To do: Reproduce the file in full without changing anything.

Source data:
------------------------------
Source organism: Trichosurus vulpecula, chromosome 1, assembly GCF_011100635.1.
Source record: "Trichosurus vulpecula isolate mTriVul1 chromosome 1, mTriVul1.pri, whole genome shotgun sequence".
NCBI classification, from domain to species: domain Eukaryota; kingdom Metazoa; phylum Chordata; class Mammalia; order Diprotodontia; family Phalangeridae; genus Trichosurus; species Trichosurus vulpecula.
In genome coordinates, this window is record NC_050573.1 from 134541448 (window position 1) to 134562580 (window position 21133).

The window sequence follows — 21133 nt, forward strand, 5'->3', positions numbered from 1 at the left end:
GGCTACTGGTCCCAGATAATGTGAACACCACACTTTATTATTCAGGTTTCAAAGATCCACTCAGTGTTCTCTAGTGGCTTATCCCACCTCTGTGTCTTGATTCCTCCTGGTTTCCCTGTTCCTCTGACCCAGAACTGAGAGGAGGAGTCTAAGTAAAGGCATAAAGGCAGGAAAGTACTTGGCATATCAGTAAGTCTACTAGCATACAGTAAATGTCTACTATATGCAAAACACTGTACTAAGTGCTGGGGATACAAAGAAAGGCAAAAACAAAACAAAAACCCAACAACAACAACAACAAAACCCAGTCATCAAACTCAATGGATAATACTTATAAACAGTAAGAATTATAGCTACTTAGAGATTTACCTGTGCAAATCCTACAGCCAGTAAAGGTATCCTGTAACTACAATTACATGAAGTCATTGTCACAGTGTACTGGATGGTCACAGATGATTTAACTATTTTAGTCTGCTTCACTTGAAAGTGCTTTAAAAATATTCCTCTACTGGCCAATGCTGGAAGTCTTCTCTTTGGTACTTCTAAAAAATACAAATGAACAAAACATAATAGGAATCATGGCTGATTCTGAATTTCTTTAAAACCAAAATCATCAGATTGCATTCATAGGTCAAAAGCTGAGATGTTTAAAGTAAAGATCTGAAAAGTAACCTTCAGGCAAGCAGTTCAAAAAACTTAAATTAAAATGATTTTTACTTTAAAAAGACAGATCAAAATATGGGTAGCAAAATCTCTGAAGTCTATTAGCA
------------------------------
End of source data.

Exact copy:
Source organism: Trichosurus vulpecula, chromosome 1, assembly GCF_011100635.1.
Source record: "Trichosurus vulpecula isolate mTriVul1 chromosome 1, mTriVul1.pri, whole genome shotgun sequence".
NCBI classification, from domain to species: domain Eukaryota; kingdom Metazoa; phylum Chordata; class Mammalia; order Diprotodontia; family Phalangeridae; genus Trichosurus; species Trichosurus vulpecula.
In genome coordinates, this window is record NC_050573.1 from 134541448 (window position 1) to 134562580 (window position 21133).

The window sequence follows — 21133 nt, forward strand, 5'->3', positions numbered from 1 at the left end:
GGCTACTGGTCCCAGATAATGTGAACACCACACTTTATTATTCAGGTTTCAAAGATCCACTCAGTGTTCTCTAGTGGCTTATCCCACCTCTGTGTCTTGATTCCTCCTGGTTTCCCTGTTCCTCTGACCCAGAACTGAGAGGAGGAGTCTAAGTAAAGGCATAAAGGCAGGAAAGTACTTGGCATATCAGTAAGTCTACTAGCATACAGTAAATGTCTACTATATGCAAAACACTGTACTAAGTGCTGGGGATACAAAGAAAGGCAAAAACAAAACAAAAACCCAACAACAACAACAACAAAACCCAGTCATCAAACTCAATGGATAATACTTATAAACAGTAAGAATTATAGCTACTTAGAGATTTACCTGTGCAAATCCTACAGCCAGTAAAGGTATCCTGTAACTACAATTACATGAAGTCATTGTCACAGTGTACTGGATGGTCACAGATGATTTAACTATTTTAGTCTGCTTCACTTGAAAGTGCTTTAAAAATATTCCTCTACTGGCCAATGCTGGAAGTCTTCTCTTTGGTACTTCTAAAAAATACAAATGAACAAAACATAATAGGAATCATGGCTGATTCTGAATTTCTTTAAAACCAAAATCATCAGATTGCATTCATAGGTCAAAAGCTGAGATGTTTAAAGTAAAGATCTGAAAAGTAACCTTCAGGCAAGCAGTTCAAAAAACTTAAATTAAAATGATTTTTACTTTAAAAAGACAGATCAAAATATGGGTAGCAAAATCTCTGAAGTCTATTAGCA